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FISCAL YEAR 1918-19

HEARINGS

BEFORE THE

COMMITTEE ON MILITARY AFFAIRS
n. s. Cong. HOUSE OF REPRESENTATIVES

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THE BILL MAKING APPROPRIATIONS FOR THE UNITED
STATES MILITARY ACADEMY FOR THE FISCAL

YEAR ENDING JUNE 30, 1919

STATEMENTS OF

MRS. L. E. LOGAN
COL. S. E. TILLMAN
COL. E. J. TIMBERLAKE

FEBRUARY 11 AND 12, 1918

WASHINGTON
GOVERNMENT PRINTING OFFICE

1918

COMMITTEE ON MILITARY AFFAIRS.

S. HUBERT DENT, JR., Alabama, Chairman. WILLIAM J. FIELDS, Kentucky.

JULIUS KAHN, California. PERCY E, QUIN, Mississippi.

DANIEL R. ANTHONY, Kansas. WILLIAM GORDON, Ohio.

JOHN C. MCKENZIE, Illinois. A. C. SHALLENBERGER, Nebraska.

FRANK L. GREENE, Vermont. CHARLS POPE CALDWELL, New York. JOHN M. MORIN, Pennsylvania. JAMES W. WISE, Goergia.

JOHN Q. TILSON, Connecticut. RICHARD OLNEY, Massachusetts.

THOMAS S. CRAGO, Pennsylvania. SAMUEL J. NICHOLLS, South Carolina. HARRY E. HULL, Iowa. T. W. HARRISON, Virginia.

JAMES H. DAVIDSON, Wisconsin. DANIEL E. GARRETT, Texas.

J, KUHIO KALANIANAOLE, Hawai GEORGE R. LUNN, New York.

MARK L, BLACK, Clerk.
J. GLENN STANLEY, Assistant Clerk.

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1918

MILITARY ACADEMY APPROPRIATION BILL.

COMMITTEE ON MILITARY AFFAIRS,
HOUSE OF REPRESENTATIVES,

Monday, February 11, 1918. The committee this day met, Hon. S. H. Dent, jr. (chairman), presiding

STATEMENTS OF COL. S. E. TILLMAN, SUPERINTENDENT, AND

COL. E. J. TIMBERLAKE, POST QUARTERMASTER, UNITED STATES MILITARY ACADEMY, WEST POINT, N. Y., AND MRS. E. L. LOGAN, HOTEL LESSEE.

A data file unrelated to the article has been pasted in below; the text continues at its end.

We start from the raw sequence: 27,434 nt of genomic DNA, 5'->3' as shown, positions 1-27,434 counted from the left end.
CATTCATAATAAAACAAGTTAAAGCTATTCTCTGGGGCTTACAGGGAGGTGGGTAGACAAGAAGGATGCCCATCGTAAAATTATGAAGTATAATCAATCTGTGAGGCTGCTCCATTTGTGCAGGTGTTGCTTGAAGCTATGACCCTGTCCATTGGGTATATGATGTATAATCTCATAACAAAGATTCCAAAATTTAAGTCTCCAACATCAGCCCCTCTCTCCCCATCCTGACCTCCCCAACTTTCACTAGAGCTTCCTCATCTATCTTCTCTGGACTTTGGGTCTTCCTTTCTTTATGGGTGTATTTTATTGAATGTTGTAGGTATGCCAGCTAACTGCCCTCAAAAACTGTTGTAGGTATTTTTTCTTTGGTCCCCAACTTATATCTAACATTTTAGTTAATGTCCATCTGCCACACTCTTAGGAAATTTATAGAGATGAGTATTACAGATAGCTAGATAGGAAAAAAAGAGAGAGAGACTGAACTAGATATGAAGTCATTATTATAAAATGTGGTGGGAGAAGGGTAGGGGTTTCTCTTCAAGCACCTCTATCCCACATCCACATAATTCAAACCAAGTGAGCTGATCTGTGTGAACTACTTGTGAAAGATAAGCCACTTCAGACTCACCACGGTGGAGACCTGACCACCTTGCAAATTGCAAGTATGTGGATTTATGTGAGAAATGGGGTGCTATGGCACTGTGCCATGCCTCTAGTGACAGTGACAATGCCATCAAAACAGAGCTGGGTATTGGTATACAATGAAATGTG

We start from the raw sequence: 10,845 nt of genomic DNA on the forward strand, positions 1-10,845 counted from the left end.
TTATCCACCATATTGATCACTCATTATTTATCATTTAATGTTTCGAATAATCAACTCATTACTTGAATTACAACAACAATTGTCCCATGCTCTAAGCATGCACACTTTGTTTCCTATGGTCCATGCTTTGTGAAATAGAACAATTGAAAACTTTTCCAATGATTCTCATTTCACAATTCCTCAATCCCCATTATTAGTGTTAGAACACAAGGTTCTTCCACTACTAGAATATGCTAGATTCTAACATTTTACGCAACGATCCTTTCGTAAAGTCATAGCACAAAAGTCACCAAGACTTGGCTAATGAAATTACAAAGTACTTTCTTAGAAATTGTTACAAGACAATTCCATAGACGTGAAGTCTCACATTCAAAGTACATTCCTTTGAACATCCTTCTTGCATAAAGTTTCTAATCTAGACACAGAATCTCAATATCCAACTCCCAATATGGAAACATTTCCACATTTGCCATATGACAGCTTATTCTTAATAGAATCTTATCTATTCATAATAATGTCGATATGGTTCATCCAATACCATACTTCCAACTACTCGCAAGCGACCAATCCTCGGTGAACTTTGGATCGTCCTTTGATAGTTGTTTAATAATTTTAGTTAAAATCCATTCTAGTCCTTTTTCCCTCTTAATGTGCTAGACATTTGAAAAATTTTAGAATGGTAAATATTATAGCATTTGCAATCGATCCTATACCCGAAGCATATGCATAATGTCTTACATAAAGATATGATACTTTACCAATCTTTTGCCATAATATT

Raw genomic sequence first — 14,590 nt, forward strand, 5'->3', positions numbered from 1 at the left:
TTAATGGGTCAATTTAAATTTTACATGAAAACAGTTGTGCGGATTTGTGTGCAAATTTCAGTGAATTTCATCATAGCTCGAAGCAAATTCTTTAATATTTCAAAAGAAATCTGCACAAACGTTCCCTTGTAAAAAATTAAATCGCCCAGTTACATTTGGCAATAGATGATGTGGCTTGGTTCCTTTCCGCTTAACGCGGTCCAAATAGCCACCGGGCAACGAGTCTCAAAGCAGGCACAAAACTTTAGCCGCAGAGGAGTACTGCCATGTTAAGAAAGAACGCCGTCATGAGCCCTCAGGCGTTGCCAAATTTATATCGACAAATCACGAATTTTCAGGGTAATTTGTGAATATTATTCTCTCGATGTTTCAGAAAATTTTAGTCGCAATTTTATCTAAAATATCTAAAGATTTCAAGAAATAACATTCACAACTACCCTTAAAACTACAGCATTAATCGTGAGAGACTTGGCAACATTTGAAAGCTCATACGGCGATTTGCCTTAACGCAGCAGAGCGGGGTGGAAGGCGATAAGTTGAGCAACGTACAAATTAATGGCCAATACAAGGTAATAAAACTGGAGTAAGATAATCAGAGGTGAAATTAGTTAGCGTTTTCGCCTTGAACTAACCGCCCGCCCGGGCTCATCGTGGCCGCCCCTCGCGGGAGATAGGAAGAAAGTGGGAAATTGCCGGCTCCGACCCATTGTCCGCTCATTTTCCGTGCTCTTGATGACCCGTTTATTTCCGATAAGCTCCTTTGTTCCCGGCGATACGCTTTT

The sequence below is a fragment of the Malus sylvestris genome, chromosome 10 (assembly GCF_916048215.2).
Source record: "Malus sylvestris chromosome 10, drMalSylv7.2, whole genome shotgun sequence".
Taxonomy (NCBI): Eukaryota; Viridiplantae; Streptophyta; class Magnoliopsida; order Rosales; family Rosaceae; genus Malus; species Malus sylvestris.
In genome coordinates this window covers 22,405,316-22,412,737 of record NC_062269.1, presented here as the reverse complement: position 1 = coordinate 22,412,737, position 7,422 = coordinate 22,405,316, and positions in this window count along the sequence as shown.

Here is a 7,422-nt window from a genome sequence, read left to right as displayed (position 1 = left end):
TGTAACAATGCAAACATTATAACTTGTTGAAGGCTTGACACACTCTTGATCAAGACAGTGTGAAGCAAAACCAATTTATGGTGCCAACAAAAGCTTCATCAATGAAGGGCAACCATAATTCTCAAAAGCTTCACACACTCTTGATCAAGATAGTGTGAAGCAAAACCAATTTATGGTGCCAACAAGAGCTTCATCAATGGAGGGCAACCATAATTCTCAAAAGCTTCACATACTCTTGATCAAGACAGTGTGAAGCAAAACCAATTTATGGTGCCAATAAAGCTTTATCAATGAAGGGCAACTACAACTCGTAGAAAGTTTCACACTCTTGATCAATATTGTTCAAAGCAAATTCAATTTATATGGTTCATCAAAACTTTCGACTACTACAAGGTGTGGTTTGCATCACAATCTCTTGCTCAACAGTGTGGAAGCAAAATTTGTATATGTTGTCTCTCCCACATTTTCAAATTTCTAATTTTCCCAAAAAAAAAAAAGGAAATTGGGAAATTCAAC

The_CHAIRMAN. Mrs. Logan, you have charge of the hotel at West Point? Mrs. LOGAN. Yes.

The CHAIRMAN. And you desire to make some statement to the committee as to the condition of the hotel?

Mrs. LOGAN. Yes.
The CHAIRMAN. You may proceed in your own way.

Mrs. LOGAN. I think that the hotel needs a little attention. It is in pretty bad condition throughout. In the first place, there is a lack of proper plumbing, there is a lack of proper heating, and it is not large enough to accommodate the people who are there on any ordinary occasion which arises. The capacity of the dining room is 150 people and we are frequently called upon to take care of 300; and when we

have
any

occasion at all which calls for the hotel, we have to refuse constantly, the applications of the parents of the cadets who really have the right to come to see their sons on occasions. The thermometer at times can not be gotten up in the winter in some of the rooms above 50. That is cold for sitting. Ve can keep warm with the open fires by sitting right up next to them, but you can not always get close to them. We have 27 coal fires that we use and we have 12 open grates. We have many rooms that are not heated by anything except gas stoves, and when the gas freezes there is nothing to heat them. When you get caught with nothing to heat and with the temperature at zero or 6 or 12 below as we have had it this winter, it is pretty cold.

The CHAIRMAN. How long has that structure been there?

Mrs. LOGAN. I think it has been there something like 86 years, nearly 100 years; about 100 years.

Mr. Kaun. I think it was constructed in 1828.

Mrs. LOGAN. It is called by most people who come there the "national disgrace.” One time I felt so mortified that I might be held responsible, that I put up a sign, “This is Government property.”

Mr. Kaun. That is the only place where people can get accommodations?

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